Emerging senior market
In 2011, we observed a big generational difference between consumers in their late 50s and early 60s, who were very conservative spenders, and all of the age cohorts younger than them.
We predicted that by 2020, as the needs of consumers over the age of 55 changed along with their economic confidence, their spending habits would follow suit, making this age group worth pursuing by consumer-product companies. If anything, we underestimated the speed and force with which this trend would unfold.
By 2015, the 55–65 age group had started to shift even faster than the rest of the population. For example, 52 percent of the people in this age group showed a preference for premium products, compared to just 32 percent in 2012. They leaped from being the most conservative age group to the one most likely to trade up. Similarly, the preference for famous brand names among these older buyers jumped by more than 20 percent, fully closing the previous difference among cohorts. As Exhibit 1 shows, these older consumers don’t shy away from indulgences, and they have grown more likely to use the Internet to research their purchases, even if they still do so less often than younger consumers.
That said, the upper age group has remained more pragmatic and cost conscious than any other age group, as we discuss in the following section.
The still-pragmatic consumer
Back in 2011, even as we were predicting changes in the behavior and preferences of Chinese consumers, we also saw ways in which their essential pragmatism would likely stay the same. For instance, we anticipated that impulse buying would remain lower than in other countries and that value for money would continue to be an important consideration when choosing products and services. Interestingly, Chinese consumers across all age groups have, in some ways, become even more pragmatic. They’re now even more likely to compare prices across multiple stores, to be more price aware, and to stock up on promotions. That said, they’re now willing to buy more often on impulse (Exhibit 2).
The individual consumer
We also predicted that as Chinese consumers aspire to a better life and trade up their purchases, they would become more discerning and gradually more individualistic. This would lead, for example, to a shift toward more healthy choices, more user-friendly products, and products and brands that better fit their personality. This could be a big opportunity for niche brands—and a threat to the mass-market brands that had won big in previous years by using scale and ubiquitous availability, supported by the trust gained by heavy advertising.
Our latest research certainly shows a decrease in consumption in categories deemed less healthy and a willingness to spend significantly more on health and more environmentally conscious categories. It also shows consumers are more likely to spend more to indulge themselves and more likely to try new technology. While their consumption choices have become more individualistic, though, it is important to note that family values continue to be at the top of their priorities (Exhibit 3).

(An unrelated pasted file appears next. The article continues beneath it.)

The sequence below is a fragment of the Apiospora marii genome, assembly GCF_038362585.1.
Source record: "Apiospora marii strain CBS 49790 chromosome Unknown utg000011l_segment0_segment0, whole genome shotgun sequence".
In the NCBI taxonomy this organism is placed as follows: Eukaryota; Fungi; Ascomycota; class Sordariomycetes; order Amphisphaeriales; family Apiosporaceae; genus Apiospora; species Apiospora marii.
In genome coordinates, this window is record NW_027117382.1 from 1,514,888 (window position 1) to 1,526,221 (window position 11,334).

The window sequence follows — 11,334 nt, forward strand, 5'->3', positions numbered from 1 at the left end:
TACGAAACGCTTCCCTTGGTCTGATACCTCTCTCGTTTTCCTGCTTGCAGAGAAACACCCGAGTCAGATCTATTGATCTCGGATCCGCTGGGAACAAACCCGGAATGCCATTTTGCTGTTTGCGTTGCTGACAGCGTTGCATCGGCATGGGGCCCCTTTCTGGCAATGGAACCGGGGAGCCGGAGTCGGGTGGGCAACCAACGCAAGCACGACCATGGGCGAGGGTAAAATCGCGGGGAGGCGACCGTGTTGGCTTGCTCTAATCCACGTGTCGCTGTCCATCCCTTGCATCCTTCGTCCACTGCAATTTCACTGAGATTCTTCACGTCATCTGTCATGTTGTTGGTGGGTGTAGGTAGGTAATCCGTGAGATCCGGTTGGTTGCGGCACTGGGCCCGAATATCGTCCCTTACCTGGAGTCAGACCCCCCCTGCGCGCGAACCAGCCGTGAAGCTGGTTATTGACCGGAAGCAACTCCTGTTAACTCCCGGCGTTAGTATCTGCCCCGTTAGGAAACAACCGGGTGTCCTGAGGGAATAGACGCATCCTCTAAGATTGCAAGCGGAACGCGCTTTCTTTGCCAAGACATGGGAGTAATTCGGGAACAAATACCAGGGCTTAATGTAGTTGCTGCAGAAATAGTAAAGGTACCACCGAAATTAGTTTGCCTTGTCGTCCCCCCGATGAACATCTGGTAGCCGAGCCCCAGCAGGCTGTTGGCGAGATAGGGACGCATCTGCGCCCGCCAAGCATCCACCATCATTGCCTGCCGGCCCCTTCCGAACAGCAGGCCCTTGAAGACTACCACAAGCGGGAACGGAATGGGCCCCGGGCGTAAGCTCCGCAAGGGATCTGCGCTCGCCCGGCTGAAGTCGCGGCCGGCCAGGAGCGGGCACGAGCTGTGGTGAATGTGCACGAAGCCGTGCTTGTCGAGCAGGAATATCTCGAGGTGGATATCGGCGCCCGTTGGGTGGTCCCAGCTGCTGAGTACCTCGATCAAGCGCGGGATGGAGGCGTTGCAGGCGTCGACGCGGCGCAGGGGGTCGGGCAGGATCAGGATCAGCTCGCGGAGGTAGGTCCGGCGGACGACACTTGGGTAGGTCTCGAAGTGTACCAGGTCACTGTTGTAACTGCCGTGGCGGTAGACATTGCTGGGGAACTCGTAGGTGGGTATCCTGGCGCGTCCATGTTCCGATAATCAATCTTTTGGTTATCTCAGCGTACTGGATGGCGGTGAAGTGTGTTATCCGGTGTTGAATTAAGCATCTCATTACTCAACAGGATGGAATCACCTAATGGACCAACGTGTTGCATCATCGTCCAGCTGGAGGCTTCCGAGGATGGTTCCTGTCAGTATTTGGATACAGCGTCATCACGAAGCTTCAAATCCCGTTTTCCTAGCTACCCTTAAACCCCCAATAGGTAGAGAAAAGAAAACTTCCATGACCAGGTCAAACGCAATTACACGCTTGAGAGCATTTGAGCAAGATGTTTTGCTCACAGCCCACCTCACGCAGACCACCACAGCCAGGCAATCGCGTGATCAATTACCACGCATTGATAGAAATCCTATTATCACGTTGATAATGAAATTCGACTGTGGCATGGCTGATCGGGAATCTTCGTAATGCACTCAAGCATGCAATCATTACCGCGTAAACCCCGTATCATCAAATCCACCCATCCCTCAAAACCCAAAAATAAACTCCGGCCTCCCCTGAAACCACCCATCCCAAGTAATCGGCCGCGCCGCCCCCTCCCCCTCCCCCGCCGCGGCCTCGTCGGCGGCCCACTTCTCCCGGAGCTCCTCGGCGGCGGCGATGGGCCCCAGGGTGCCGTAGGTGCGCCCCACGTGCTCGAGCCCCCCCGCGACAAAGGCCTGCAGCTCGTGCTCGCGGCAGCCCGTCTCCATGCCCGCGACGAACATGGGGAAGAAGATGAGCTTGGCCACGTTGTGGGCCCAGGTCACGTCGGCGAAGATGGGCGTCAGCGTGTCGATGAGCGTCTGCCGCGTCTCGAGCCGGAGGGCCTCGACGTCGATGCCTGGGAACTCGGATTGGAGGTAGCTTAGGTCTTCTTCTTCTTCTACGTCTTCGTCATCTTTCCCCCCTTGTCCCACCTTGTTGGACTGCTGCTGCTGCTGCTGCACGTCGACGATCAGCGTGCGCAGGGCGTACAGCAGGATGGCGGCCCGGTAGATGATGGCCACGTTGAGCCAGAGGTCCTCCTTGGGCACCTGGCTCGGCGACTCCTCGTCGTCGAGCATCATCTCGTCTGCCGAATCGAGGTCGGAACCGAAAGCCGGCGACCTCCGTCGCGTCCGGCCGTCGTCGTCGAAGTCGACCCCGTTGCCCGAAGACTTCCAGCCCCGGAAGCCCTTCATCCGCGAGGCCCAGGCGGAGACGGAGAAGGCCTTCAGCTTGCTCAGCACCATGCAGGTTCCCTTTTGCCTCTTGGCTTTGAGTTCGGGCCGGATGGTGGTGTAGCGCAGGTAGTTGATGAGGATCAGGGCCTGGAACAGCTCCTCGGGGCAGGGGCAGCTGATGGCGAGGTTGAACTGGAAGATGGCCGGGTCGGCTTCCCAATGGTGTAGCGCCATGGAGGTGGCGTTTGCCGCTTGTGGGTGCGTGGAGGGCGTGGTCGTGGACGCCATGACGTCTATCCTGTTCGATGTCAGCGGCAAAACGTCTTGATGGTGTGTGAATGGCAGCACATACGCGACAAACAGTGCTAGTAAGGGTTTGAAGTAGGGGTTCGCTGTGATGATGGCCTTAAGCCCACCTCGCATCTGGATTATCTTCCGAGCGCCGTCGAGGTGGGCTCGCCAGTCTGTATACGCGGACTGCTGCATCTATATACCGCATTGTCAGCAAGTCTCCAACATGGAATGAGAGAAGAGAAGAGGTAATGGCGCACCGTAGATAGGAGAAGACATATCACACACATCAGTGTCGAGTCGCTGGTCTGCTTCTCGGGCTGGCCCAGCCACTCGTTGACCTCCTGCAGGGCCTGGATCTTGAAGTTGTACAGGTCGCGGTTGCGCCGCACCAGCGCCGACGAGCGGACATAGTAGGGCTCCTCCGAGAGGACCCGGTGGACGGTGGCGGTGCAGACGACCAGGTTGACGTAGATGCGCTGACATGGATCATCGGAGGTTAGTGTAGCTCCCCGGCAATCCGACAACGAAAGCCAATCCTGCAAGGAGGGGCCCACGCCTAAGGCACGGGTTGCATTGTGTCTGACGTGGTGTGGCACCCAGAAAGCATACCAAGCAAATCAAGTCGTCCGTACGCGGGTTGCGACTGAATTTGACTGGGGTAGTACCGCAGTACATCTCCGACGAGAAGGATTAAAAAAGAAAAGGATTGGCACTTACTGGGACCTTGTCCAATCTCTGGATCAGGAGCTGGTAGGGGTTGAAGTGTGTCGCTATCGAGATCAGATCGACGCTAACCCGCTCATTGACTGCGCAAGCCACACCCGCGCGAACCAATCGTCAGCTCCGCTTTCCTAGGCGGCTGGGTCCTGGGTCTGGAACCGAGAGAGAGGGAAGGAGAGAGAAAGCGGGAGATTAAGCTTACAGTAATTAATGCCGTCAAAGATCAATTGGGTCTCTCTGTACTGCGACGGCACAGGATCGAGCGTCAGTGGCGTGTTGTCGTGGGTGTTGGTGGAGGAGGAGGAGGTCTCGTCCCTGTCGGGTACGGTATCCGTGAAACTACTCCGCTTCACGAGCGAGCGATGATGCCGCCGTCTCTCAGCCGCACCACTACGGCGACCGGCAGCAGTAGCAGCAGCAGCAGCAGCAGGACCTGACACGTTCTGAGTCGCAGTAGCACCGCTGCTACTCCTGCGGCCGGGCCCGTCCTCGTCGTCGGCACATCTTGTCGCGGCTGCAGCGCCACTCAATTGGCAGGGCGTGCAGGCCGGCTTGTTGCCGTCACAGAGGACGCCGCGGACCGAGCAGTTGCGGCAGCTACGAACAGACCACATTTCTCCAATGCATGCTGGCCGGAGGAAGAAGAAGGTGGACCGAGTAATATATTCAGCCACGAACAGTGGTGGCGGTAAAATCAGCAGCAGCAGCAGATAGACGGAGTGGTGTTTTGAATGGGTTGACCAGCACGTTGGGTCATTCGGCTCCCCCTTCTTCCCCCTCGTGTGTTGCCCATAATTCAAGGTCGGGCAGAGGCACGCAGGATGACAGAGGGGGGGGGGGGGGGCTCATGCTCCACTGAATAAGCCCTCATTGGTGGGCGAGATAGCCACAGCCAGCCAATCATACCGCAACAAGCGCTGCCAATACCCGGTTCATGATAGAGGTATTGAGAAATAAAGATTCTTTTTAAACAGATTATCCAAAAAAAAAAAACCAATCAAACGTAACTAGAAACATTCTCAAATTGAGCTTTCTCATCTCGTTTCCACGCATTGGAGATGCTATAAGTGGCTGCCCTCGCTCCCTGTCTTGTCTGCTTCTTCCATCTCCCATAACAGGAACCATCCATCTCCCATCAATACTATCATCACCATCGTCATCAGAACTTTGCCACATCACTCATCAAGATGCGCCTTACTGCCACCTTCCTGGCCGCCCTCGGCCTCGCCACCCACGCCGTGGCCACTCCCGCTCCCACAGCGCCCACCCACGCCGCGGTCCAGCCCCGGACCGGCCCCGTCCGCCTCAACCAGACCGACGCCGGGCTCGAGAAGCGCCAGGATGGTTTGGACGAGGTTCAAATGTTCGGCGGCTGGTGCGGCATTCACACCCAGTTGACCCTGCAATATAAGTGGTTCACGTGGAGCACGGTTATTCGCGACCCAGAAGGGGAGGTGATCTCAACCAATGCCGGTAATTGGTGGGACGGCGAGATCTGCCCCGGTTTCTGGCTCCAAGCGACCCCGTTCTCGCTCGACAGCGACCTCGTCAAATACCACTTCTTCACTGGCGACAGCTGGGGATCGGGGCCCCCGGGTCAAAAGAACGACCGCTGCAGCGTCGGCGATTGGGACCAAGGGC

One area our predictions missed, however, was by anticipating that consumers, as they became more individualistic in their choices, might focus less on basic product reliability and safety. Perhaps in part because of a number of more recent food scandals, however, consumers seemed more concerned with these issues in 2015 than they were before.
The increasingly loyal consumer
When our team first started researching Chinese consumers, nearly ten years ago, many of us were surprised by their fickle attitude toward brands. Fewer than half of consumers tended to stick with their favorite brands, compared, for example, with almost three quarters of US consumers.
As we debated this tendency while making our predictions, we wondered if, in the clash between pragmatism and individualism, brand loyalty would stay low, increase, or even decline. Ultimately, we decided it would increase as the emotional benefits of brands became more important to consumers and as increased choice and availability of branded products (online and off) would allow consumers to optimize for price and convenience without changing choices too often.
Our recent research confirmed the changes we anticipated. Consumers are now significantly less likely to buy a brand that is not already among their favorites, continuing the upward trend we observed in 2011 (Exhibit 4).
The modern shopper
Our 2011 predictions were bullish on e-commerce, predicting that Chinese consumers would adapt their channel choices even faster than has occurred in developed markets.
We estimated that by 2020, online consumer-electronics purchases would jump to 40 percent, from about 10 percent. More mainstream categories would rise to 15 percent, and some categories, such as groceries (now below 1 percent), could reach about 10 percent. These changes are occurring even as the enduring pragmatism and diligence of the Chinese consumer continue to be in place. Our latest research shows that consumers of all age groups are much more likely to collect information online, even on fast-moving consumer goods, than they were just three years ago.
In 2015, online food and beverages sales (excluding fresh) reached 7.2 percent: reaching our predicted 10 percent in five years looks very likely. The online share of consumer-electronic purchases, meanwhile, has reached a whopping 39 percent in 2015, and it now looks possible that by 2020 it will be about 50 percent of overall sales.
Looking from today’s perspective at our 2011 predictions, it is impressive to see the evolution of Chinese consumers—even as their most characteristic traits endure. Certainly, we’ll check in on their progress as we get ever closer to the year 2020. Making predictions may be difficult, especially about the future—as US Baseball Hall of Famer Yogi Berra famously observed. But they can still provide valuable foresight for executives.